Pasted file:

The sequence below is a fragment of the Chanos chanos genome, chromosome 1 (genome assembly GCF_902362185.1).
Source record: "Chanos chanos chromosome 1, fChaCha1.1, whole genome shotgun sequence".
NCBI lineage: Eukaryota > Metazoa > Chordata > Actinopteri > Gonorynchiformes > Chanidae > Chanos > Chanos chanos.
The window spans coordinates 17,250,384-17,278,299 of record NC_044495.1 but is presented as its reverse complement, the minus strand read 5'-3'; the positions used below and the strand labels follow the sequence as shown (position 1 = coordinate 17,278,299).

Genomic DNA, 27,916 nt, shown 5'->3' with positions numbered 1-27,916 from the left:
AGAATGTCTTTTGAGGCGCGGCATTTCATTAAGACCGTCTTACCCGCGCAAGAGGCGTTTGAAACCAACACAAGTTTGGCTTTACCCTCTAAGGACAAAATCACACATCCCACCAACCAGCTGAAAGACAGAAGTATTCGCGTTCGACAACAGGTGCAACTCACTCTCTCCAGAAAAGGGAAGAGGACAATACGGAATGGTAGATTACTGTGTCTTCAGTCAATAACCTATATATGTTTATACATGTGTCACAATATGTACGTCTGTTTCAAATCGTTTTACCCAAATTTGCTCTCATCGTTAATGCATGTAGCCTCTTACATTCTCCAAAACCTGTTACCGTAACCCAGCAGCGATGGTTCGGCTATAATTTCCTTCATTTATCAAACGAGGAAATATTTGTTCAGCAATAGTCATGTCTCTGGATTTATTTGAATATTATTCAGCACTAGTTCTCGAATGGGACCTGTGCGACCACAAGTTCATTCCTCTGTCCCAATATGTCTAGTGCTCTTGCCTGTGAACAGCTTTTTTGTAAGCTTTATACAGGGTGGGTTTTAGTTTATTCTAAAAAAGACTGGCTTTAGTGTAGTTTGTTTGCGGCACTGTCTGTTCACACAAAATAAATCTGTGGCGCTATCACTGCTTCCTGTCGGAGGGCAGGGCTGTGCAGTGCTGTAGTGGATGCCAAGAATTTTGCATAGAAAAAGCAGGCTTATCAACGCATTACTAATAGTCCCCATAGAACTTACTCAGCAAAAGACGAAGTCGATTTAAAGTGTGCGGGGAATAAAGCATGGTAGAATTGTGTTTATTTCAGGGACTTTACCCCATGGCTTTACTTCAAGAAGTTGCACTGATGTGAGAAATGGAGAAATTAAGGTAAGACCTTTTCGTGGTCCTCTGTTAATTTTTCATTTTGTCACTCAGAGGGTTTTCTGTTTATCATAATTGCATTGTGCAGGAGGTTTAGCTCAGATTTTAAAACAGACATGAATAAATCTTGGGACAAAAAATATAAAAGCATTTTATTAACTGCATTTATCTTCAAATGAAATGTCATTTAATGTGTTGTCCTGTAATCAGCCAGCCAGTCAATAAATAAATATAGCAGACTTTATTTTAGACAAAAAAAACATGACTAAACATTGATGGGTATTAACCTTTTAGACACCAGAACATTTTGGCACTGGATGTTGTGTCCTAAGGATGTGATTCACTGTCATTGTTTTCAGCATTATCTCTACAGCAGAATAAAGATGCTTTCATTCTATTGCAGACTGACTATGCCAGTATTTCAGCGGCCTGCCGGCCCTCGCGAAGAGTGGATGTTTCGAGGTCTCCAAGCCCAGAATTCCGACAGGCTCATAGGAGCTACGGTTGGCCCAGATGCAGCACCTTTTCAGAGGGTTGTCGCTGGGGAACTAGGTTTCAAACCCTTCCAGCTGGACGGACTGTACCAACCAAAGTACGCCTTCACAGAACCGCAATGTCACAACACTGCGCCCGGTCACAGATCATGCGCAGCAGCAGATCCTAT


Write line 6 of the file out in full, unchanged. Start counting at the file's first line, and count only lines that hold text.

AGAATGTCTTTTGAGGCGCGGCATTTCATTAAGACCGTCTTACCCGCGCAAGAGGCGTTTGAAACCAACACAAGTTTGGCTTTACCCTCTAAGGACAAAATCACACATCCCACCAACCAGCTGAAAGACAGAAGTATTCGCGTTCGACAACAGGTGCAACTCACTCTCTCCAGAAAAGGGAAGAGGACAATACGGAATGGTAGATTACTGTGTCTTCAGTCAATAACCTATATATGTTTATACATGTGTCACAATATGTACGTCTGTTTCAAATCGTTTTACCCAAATTTGCTCTCATCGTTAATGCATGTAGCCTCTTACATTCTCCAAAACCTGTTACCGTAACCCAGCAGCGATGGTTCGGCTATAATTTCCTTCATTTATCAAACGAGGAAATATTTGTTCAGCAATAGTCATGTCTCTGGATTTATTTGAATATTATTCAGCACTAGTTCTCGAATGGGACCTGTGCGACCACAAGTTCATTCCTCTGTCCCAATATGTCTAGTGCTCTTGCCTGTGAACAGCTTTTTTGTAAGCTTTATACAGGGTGGGTTTTAGTTTATTCTAAAAAAGACTGGCTTTAGTGTAGTTTGTTTGCGGCACTGTCTGTTCACACAAAATAAATCTGTGGCGCTATCACTGCTTCCTGTCGGAGGGCAGGGCTGTGCAGTGCTGTAGTGGATGCCAAGAATTTTGCATAGAAAAAGCAGGCTTATCAACGCATTACTAATAGTCCCCATAGAACTTACTCAGCAAAAGACGAAGTCGATTTAAAGTGTGCGGGGAATAAAGCATGGTAGAATTGTGTTTATTTCAGGGACTTTACCCCATGGCTTTACTTCAAGAAGTTGCACTGATGTGAGAAATGGAGAAATTAAGGTAAGACCTTTTCGTGGTCCTCTGTTAATTTTTCATTTTGTCACTCAGAGGGTTTTCTGTTTATCATAATTGCATTGTGCAGGAGGTTTAGCTCAGATTTTAAAACAGACATGAATAAATCTTGGGACAAAAAATATAAAAGCATTTTATTAACTGCATTTATCTTCAAATGAAATGTCATTTAATGTGTTGTCCTGTAATCAGCCAGCCAGTCAATAAATAAATATAGCAGACTTTATTTTAGACAAAAAAAACATGACTAAACATTGATGGGTATTAACCTTTTAGACACCAGAACATTTTGGCACTGGATGTTGTGTCCTAAGGATGTGATTCACTGTCATTGTTTTCAGCATTATCTCTACAGCAGAATAAAGATGCTTTCATTCTATTGCAGACTGACTATGCCAGTATTTCAGCGGCCTGCCGGCCCTCGCGAAGAGTGGATGTTTCGAGGTCTCCAAGCCCAGAATTCCGACAGGCTCATAGGAGCTACGGTTGGCCCAGATGCAGCACCTTTTCAGAGGGTTGTCGCTGGGGAACTAGGTTTCAAACCCTTCCAGCTGGACGGACTGTACCAACCAAAGTACGCCTTCACAGAACCGCAATGTCACAACACTGCGCCCGGTCACAGATCATGCGCAGCAGCAGATCCTAT